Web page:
It’s the beginning of the Dry in the Top End, it’s the edge of winter and the weather is divine. Litchfield is gunna be crowded! Knowing this is the season for the tourist in the Top End, knowing already that people are out and about, and knowing that Litchfield is a short 100 klm from Darwin and a renown tropical savannah of considerable fame, we were expecting crowds. We however had a plan.
Certainly there were crowds. The primary tourist camp in Litchfield is Wangi Falls and it is a lovely well serviced camp but it is not the experience we are looking for. Walkers Creek, also a popular camp and exceptionally pretty, is designed for walkers and back packers… you carry your gear to your camp but the beauty of the water and surroundings is exceptional. Florence Falls are also lovey with a spectacular waterfall and plunge pool that is much loved.
Water, born of springs and ground flow is the attraction of Litchfield. It is essentially what attracts the growing crowds. The springs, dip pools and plunge pools are plentiful and a welcome relief from the heat of the Top End, the bustle of the city and the pressure of modern living. For this reason we made enquiries and decided on the less accessible of the camps, Tjaynera camp, also once known as Sandy Creek camp was the choice we made, primarily because it is off the tourist track in general. Tjaynera is situated along a 4×4 track and is much less accessible with the plunge pool that is only reached at the end of a 1.7klm rough foot track, but its peace and solitude is unsurpassed and believe me… I could use the exercise of the walk to the plunge pool.
The small campsite has only several well defined allocations for campers and they fill quickly in this season. We arrived just after lunch to find only two campsites left, within minutes these were taken and following travellers had to make other arrangements. Being an honesty box camp… you register at the bollard with the provided envelope and failing to do this can earn you $153 fine per day. Fees are within National Park guidelines at $6.60 pp per day, which is reasonable for a camp that provides basic facilities. Still there are ratbags out there… more about that in another post.
Tin mining was an industry here in the beginning of the 1900’s and on into times where the NT was still very much a pioneering society. The old tin miners hut at Blyth Homestead is testimony to the harsh environment and a delight to visit, as is Bamboo Creek Tin Mine at the northern end of the park. Sluicing the tin ore was an occupation many Indigenous women undertook, often for and with their husbands and pioneering families. Aboriginal men and whitefella’s also found occupation here and it was a good living for many. It is fascinating to hear and read about many of their stories and in season the Ranger will share many of the tales on their information tours.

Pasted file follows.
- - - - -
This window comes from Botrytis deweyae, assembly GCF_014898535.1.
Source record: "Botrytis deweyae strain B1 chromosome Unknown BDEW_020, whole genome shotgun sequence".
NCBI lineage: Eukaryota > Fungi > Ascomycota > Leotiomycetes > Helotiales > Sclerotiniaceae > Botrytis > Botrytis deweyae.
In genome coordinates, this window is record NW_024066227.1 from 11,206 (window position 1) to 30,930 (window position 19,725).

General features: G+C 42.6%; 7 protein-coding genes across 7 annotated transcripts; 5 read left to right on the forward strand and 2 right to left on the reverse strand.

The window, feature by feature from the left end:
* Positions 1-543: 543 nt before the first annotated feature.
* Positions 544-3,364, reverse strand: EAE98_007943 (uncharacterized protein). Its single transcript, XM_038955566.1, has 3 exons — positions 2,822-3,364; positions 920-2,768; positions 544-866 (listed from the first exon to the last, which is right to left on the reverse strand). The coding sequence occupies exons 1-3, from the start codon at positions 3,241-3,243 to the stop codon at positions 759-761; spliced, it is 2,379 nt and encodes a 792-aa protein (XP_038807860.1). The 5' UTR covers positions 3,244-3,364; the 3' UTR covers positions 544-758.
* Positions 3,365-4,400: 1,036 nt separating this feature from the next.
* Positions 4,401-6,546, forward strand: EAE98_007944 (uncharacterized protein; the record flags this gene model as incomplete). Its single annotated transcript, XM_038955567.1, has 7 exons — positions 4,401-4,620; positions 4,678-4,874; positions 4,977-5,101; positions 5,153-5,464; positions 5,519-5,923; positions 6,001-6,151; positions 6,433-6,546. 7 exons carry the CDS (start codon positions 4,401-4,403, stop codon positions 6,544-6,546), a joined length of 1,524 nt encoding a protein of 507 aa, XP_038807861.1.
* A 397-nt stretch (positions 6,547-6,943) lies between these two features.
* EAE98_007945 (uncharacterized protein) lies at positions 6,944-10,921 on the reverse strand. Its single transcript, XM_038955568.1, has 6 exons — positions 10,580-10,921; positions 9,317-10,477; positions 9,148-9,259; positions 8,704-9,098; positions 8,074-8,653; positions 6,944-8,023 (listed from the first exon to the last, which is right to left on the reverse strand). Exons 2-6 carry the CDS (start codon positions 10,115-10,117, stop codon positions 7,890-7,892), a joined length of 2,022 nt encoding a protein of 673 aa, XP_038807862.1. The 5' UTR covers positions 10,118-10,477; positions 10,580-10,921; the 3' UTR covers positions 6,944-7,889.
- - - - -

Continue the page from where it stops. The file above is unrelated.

Visiting the parks attractions is a delight and you can see why so many tour into this region. What was striking to us though was the vast number of European travellers, some in campervans, other in trailers and a few with just their mostly reliable off road vehicles and a pop-up shelter or tent. We overheard some lamenting the lack of Aussies travelling, those under the age of 60… and this made us smile as they forget, as do we, that our population is relatively thin in comparison to other countries and this IS a vast continent where most people are living in our biggest cities and along the east coast. It is not a situation many countries have. In fact vast and relatively accessible wilderness regions, in their season, is not a situation many countries have as well, with the possible exception of Canada in their summer.
Our campup at Tjaynera was extended some as it was such a pleasant camp that we decided to use it as a base to explore from for the extended time we decided on. We also met up with fellow travellers who we had met along the Savannah Way… quite a few actually. All seeking the quieter experience compared to the other park campsites. Like people and like minds often come together.
Plan your trip into Litchfield… it is a much loved park and expect the crowds as the season climbs out of the Top End winter and into the full roar of the summer sun. You can just feel the humidity now… seeping along the many valleys and gorges. Sumer is around the corner and its gunna be HOT one. Time to begin planning our escape to the Tropic of Capricorn.
Jan is an Author and Traveller, you can discover more on her books at Amazon.com.